Past Webinar Recordings
All views and opinions expressed in these webinars are those of the speaker(s)
Webinar Series: IHL Conversations
Cyber operations under international humanitarian law w/ Jonathan Horowitz (ICRC Washington Delegation) - April 2021
Hameeda's Story: A first-hand encounter of how education is disrupted by armed conflict - April 2021
COVID-19 and International Humanitarian Law, w/ Professor Oona Hathaway (Yale Law School).-April 2021
Do the Geneva Conventions still matter? w/ Randall Bagwell. Hosted by Assumption University-March 2021
Inviting Non-State Armed Groups to the IHL Table w/ Jonathan Somer and Ezequiel Heffes-March 2021
Webinar Series: IHL Primers
Introduction to the Law of Naval Warfare
(Presenter: Prof. Dr. Wolff Heintschel von Heinegg)-December 2020
Introduction to the Law of Occupation
(Presenter: Amanda Makhoul)-April 2021
Protection of Cultural Property Part 1 (Presenter Alicia Dixon, JD)-October 2020
Protection of Cultural Property Part 2 (Presenter Alicia Dixon, JD)-November 2020
Protection of Cultural Property Part 3 (Presenter Alicia Dixon, JD)-November 2020
Historical Perspectives in War
The Ethics of Warfare in the Aztec Civilization
(Presenter: Dr. Camilla Townsend, Rutgers University)-April 2021
Webinar Series: War Writing
"Missionaries" by Phil Klay
Moderated by Molly Kovite, November 2020
In 1862 Henry Dunant published A Memory of Solferino, recounting his experience of providing aid after a particularly brutal battle. He used his writing as a call to action that resulted in the Red Cross/Red Crescent movement, and the Geneva Conventions.
In Missionaries, Phil Klay has written a novel that conveys both the suffering caused by war, and the complexity of the modern geopolitical environment. He draws on six years of research in America and Colombia into how the modern way of war affects regular people. The result is a moving read that is perhaps the most forceful call to action of this generation’s war writing.
If the Red Cross/Red Crescent movement and the Geneva Conventions were the necessary humanitarian action of Dunant's time, what humanitarian action can be taken in our time?
This moderated discussion and reading features Marine Corps veteran and author Phil Klay. Klay is the author of New York Times bestseller and National Book Award Winner Redeployment, a collection of short stories. His award winning nonfiction work has appeared in The Washington Post, The New York Times, The Wall Street Journal, The Atlantic, The New Yorker, and the Brookings Institution's Brooking Essay series. Missionaries, his debut novel, has been met with wide critical acclaim.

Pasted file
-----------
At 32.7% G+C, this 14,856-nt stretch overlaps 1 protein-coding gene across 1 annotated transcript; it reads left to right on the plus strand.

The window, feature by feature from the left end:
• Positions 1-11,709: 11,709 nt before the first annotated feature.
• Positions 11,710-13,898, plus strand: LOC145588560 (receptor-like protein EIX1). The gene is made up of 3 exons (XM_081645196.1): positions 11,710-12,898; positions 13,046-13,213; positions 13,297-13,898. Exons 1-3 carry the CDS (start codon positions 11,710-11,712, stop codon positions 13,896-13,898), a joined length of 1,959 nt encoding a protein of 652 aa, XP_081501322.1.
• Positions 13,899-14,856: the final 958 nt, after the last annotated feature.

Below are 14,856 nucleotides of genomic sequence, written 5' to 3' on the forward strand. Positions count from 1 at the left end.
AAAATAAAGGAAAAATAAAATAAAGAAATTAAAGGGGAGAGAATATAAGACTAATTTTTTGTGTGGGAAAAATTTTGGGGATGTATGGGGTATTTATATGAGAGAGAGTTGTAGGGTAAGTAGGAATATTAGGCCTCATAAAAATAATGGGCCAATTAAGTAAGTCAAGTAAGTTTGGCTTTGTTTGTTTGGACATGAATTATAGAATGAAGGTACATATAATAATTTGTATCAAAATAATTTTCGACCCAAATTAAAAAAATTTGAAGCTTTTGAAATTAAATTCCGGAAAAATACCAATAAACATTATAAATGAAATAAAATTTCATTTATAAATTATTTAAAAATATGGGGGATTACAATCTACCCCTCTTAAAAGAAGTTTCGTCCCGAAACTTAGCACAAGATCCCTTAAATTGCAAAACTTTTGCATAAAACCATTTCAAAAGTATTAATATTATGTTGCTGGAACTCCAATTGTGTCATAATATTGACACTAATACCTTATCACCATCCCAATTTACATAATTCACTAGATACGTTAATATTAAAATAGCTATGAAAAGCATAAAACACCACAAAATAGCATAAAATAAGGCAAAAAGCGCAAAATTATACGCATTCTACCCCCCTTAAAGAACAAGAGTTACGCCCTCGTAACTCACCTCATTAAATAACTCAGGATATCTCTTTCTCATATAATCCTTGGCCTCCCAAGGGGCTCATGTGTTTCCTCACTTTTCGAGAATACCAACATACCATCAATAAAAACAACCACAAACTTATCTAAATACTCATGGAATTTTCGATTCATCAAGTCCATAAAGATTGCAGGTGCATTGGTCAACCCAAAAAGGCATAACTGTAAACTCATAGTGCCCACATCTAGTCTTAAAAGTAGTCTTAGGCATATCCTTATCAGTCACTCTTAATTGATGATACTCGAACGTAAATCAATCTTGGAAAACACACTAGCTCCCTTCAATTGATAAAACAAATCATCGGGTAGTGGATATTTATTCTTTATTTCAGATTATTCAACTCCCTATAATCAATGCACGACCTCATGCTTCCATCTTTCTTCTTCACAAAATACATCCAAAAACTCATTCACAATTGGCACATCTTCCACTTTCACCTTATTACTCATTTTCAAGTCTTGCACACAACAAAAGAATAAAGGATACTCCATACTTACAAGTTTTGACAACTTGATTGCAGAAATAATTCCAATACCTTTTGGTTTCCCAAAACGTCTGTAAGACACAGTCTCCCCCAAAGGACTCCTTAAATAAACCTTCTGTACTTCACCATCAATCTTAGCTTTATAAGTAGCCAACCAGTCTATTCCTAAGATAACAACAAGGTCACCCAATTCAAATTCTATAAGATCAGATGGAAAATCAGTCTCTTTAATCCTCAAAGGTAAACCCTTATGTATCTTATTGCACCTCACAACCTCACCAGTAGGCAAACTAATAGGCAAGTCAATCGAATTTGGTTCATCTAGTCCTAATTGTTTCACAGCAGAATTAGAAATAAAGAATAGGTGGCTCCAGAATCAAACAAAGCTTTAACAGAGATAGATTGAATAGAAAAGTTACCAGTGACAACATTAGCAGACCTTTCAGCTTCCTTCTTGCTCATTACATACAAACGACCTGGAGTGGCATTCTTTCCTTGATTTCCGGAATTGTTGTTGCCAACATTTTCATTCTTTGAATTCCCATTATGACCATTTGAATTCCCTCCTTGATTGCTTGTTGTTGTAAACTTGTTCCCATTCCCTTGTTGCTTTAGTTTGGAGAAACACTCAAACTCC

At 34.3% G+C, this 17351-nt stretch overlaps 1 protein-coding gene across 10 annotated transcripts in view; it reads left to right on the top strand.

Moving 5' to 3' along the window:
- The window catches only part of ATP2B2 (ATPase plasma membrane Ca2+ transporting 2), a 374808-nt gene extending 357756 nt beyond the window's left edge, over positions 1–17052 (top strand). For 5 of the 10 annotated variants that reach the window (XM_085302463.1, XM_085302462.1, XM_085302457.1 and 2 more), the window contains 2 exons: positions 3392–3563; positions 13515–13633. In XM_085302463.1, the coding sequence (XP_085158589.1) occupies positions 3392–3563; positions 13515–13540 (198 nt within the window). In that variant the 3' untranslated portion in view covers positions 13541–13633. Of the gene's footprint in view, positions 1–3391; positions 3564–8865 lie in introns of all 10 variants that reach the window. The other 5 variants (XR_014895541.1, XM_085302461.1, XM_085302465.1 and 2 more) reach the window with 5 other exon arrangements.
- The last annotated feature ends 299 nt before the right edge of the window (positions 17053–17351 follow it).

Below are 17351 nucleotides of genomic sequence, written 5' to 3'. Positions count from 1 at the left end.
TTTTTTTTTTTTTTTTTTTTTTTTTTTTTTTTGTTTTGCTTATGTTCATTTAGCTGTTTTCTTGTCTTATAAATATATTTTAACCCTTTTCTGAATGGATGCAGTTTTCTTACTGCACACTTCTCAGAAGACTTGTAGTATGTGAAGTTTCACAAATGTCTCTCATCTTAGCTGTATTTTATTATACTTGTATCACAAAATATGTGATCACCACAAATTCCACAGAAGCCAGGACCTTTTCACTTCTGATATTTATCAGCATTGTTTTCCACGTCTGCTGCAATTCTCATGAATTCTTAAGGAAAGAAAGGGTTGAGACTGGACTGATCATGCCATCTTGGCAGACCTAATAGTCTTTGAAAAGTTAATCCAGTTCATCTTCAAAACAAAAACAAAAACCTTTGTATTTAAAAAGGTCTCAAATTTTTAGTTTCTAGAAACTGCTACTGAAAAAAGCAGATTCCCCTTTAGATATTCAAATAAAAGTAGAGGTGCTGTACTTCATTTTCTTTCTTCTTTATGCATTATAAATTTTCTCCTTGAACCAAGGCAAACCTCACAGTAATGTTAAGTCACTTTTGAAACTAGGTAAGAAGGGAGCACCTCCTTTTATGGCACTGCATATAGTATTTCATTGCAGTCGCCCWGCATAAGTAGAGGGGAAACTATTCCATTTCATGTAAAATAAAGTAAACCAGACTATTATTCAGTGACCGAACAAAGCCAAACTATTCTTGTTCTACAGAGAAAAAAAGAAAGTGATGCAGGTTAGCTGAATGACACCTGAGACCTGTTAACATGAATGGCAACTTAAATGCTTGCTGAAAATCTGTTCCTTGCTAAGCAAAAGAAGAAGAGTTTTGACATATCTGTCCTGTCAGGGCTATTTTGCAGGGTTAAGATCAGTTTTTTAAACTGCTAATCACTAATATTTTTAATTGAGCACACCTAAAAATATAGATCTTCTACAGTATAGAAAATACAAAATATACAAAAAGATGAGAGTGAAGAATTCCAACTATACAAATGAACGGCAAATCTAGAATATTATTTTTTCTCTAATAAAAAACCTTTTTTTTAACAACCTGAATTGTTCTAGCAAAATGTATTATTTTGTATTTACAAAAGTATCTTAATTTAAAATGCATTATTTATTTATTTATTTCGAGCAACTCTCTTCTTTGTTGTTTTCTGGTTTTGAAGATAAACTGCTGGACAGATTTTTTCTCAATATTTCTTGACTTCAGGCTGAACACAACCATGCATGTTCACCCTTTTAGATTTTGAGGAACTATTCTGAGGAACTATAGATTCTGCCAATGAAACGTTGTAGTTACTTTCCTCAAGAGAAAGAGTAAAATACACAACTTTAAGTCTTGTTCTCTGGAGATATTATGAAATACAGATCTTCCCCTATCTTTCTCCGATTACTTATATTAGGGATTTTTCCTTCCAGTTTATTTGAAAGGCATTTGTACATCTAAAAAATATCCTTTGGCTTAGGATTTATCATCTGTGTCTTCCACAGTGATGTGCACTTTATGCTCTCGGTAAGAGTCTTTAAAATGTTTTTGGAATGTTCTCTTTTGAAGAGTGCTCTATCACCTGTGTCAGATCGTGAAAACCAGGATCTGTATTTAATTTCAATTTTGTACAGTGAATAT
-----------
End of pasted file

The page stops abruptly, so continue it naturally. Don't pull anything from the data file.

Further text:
"The War Lawyers: The United States, Israel, and Juridical Warfare" by Dr. Craig Jones
Moderated by Christian Jorgensen and Amanda Makhoul, February 2021
In this seminar, Dr. Craig Jones will discuss his newly published book "The War Lawyers". Craig’s monograph examines the laws of war interpreted and applied by military lawyers. The book provides a historical background and explanation on the relationship between law, lawyers, and the conduct of warfare. Craig’s research shows just how important law and war lawyers have become in the conduct of contemporary warfare, and how it is understood. Jones argues that circulations of law and policy have expanded the scope of what constitutes a legitimate military target, contending that the involvement of war lawyers in targeting operations not only constrains military violence, but also enables, legitimizes, and sometimes even extends it.
Dr. Craig Jones is a Lecturer in Political Geography in the School of Geography, Sociology and Politics at Newcastle University. He completed his PhD in Geography at the University of British Columbia in 2017. He researches the geographies of later modern warfare and is especially interested legal and medical materialities of war and conflict in the contemporary Middle East. His current work focuses on the slow violence of traumatic injury and regimes of rehabilitation among civilian populations in Palestine, Iraq, and Syria.